Monday, July 2, 2012

After I've Written My Thesis...

.... this will be my next project:

To read No Plot? No Problem: A Low Stress, High-Velocity Guide to Writing a Novel in 30 Days by Chris Baty. And then, as you might have already guessed, try to write a book in a month.

Gretchen Rubin wrote about reading Baty's book in The Happiness Project, and wrote her own novel in 30 days. It sounded like a fun and rewarding project. Essentially, you are charged with writing 1,666 words a day, which leaves you with a 50,000 word text once the month is complete. And, as much as I have on my plate to get done in the next few months, I have not been able to get this idea out of my head.

Yes, the book will most likely be complete garbage, but it's a good start to work up a little courage to work on some other writing projects, especially if I'm interested in trying to work my thesis into a book project at some point (quite possibly).

It seems to me that courage is an essential part of being a writer. You have to have the courage to sit down and actually do the writing, then the courage to show what you've done to others, then the courage to accept feedback (much of which will most likely be "constructive"), and then the courage to actually try to publish the damn thing. And if you get that far, the courage to admit that your book will most likely not be read or liked by anyone, and if it is read, you'll have to put up with persnickety readers (such as myself) leaving half-assed reviews on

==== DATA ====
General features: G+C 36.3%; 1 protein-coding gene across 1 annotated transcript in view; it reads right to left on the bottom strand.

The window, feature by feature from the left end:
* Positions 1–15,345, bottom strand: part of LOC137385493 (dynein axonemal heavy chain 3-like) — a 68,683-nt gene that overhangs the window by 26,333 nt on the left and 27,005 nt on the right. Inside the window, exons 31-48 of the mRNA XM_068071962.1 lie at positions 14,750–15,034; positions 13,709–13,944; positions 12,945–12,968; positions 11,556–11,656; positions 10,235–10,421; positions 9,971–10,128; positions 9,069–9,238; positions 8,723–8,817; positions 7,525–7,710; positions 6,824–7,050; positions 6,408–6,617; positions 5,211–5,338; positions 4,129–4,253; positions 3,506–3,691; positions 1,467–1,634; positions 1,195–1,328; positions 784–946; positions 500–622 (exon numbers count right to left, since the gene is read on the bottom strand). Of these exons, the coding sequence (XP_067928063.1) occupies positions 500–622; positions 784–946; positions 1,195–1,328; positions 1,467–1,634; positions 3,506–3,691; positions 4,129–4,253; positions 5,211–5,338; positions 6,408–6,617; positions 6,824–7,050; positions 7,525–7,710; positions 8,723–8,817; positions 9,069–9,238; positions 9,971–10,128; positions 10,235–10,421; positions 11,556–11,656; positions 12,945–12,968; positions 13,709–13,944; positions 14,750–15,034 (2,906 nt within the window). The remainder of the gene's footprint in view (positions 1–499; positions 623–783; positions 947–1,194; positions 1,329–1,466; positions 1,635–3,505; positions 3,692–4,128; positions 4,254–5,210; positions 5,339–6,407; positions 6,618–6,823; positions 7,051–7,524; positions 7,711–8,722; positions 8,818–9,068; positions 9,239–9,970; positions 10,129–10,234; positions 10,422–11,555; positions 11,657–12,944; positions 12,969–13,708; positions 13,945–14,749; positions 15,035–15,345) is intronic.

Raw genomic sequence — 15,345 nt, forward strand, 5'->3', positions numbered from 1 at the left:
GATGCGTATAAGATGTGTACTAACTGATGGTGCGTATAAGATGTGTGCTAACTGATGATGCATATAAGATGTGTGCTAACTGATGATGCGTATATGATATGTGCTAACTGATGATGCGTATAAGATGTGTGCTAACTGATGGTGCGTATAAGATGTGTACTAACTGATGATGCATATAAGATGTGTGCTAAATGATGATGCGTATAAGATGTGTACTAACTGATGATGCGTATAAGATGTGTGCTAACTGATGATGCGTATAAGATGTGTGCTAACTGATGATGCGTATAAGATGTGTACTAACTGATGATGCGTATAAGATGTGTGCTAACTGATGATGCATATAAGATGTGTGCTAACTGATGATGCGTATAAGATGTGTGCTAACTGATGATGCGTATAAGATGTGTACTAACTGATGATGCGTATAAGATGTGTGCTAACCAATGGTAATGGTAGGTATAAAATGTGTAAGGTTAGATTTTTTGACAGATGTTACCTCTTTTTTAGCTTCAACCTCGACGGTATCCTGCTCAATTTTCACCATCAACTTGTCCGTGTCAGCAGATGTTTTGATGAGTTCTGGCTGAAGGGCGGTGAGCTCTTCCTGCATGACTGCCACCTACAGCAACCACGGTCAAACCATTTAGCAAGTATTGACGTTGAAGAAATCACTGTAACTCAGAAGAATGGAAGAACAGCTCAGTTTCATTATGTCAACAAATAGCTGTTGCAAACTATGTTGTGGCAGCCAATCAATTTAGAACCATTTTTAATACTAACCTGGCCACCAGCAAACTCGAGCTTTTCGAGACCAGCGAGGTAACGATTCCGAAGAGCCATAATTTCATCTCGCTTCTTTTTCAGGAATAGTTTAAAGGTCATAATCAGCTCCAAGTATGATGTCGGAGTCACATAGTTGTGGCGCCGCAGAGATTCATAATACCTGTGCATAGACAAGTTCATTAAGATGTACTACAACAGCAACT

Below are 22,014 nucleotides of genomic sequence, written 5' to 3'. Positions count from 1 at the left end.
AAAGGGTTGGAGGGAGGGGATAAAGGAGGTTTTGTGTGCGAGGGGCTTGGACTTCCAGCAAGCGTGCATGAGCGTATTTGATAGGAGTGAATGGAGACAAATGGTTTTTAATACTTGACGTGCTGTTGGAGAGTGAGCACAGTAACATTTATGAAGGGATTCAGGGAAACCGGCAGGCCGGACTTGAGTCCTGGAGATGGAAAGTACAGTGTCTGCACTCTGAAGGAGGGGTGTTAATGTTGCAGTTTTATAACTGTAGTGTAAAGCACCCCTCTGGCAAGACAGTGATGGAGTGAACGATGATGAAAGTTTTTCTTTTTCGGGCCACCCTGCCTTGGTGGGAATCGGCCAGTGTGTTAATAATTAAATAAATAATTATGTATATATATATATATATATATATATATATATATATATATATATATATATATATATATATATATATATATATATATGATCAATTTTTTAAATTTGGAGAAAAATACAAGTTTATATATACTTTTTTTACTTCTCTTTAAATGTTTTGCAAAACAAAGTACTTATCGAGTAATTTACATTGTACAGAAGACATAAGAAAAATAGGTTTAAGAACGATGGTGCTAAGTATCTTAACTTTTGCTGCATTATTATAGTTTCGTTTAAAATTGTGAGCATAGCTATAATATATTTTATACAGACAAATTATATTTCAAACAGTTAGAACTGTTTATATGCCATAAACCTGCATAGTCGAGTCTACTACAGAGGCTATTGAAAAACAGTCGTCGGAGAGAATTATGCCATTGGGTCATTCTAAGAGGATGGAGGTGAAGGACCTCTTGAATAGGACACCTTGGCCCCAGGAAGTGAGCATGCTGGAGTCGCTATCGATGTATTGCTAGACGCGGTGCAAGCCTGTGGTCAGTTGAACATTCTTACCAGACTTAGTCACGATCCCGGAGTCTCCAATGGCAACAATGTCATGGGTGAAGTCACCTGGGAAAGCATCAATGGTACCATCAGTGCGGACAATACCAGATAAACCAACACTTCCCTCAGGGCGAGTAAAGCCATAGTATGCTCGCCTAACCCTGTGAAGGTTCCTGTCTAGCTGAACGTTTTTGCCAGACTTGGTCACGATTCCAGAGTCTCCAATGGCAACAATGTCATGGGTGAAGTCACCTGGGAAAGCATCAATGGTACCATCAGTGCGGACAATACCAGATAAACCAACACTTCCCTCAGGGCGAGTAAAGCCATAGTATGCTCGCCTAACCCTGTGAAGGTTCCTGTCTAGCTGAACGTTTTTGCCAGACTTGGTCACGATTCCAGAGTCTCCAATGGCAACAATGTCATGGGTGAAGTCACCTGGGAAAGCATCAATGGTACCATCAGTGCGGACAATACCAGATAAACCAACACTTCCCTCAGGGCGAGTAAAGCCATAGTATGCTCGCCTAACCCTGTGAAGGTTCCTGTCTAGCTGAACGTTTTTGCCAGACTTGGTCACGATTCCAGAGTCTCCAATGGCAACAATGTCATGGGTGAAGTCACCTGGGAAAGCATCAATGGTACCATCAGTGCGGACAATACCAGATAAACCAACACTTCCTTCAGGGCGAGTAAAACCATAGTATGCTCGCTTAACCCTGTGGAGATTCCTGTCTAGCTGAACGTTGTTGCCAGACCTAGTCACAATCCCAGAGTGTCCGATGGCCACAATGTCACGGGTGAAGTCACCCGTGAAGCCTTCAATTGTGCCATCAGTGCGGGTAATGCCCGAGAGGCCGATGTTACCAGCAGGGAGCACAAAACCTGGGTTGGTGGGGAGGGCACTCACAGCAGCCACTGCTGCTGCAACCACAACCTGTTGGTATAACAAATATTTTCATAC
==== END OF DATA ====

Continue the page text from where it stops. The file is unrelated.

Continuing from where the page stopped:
In any case, it takes a lot of courage to write. Courage and a lot of get-go, and a lot of self-

It seems like a 30-day book writing challenge would be like a swift kick in the butt. Yes, you can commit to writing so many pages a day (even if they're utter muck), and yes, you can get write a book. The first step of doing something well is knowing it can be done at all, yes?

I don't even know that I want to write a novel someday, but I have been working on a collection of letters and essays to/for Felicity that I started over a year ago, when I was pregnant with her, and have continued working on (though not with any sort of consistency).

Or Ian has suggested that I enter the somewhat lucrative and nearly quality-control-free world of romance novel writing. The best pen name I've come up with is Geraldine Plum.